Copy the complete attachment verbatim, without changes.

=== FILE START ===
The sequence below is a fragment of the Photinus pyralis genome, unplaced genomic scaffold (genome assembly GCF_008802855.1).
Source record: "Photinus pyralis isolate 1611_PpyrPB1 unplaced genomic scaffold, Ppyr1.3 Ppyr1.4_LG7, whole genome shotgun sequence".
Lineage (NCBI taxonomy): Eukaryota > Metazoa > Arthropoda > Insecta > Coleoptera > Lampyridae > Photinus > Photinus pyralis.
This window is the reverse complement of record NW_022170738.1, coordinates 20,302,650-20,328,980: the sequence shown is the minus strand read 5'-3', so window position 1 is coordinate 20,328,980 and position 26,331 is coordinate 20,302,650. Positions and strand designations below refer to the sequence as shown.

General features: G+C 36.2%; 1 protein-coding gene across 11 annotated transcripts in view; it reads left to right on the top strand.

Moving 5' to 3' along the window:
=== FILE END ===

The sequence below is a fragment of the Photinus pyralis genome, unplaced genomic scaffold (genome assembly GCF_008802855.1).
Source record: "Photinus pyralis isolate 1611_PpyrPB1 unplaced genomic scaffold, Ppyr1.3 Ppyr1.4_LG7, whole genome shotgun sequence".
Lineage (NCBI taxonomy): Eukaryota > Metazoa > Arthropoda > Insecta > Coleoptera > Lampyridae > Photinus > Photinus pyralis.
This window is the reverse complement of record NW_022170738.1, coordinates 20,302,650-20,328,980: the sequence shown is the minus strand read 5'-3', so window position 1 is coordinate 20,328,980 and position 26,331 is coordinate 20,302,650. Positions and strand designations below refer to the sequence as shown.

General features: G+C 36.2%; 1 protein-coding gene across 11 annotated transcripts in view; it reads left to right on the top strand.

Moving 5' to 3' along the window: